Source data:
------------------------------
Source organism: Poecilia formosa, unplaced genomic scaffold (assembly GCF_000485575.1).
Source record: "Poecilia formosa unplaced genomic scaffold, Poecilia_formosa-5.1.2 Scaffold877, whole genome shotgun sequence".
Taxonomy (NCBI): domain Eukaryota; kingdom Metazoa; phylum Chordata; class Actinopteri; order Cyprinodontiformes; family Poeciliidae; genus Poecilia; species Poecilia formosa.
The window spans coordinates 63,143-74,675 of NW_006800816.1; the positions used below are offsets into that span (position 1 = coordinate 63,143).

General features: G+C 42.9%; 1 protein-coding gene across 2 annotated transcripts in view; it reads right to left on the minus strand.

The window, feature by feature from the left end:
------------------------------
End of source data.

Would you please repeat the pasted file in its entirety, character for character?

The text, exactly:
Source organism: Poecilia formosa, unplaced genomic scaffold (assembly GCF_000485575.1).
Source record: "Poecilia formosa unplaced genomic scaffold, Poecilia_formosa-5.1.2 Scaffold877, whole genome shotgun sequence".
Taxonomy (NCBI): domain Eukaryota; kingdom Metazoa; phylum Chordata; class Actinopteri; order Cyprinodontiformes; family Poeciliidae; genus Poecilia; species Poecilia formosa.
The window spans coordinates 63,143-74,675 of NW_006800816.1; the positions used below are offsets into that span (position 1 = coordinate 63,143).

General features: G+C 42.9%; 1 protein-coding gene across 2 annotated transcripts in view; it reads right to left on the minus strand.

The window, feature by feature from the left end: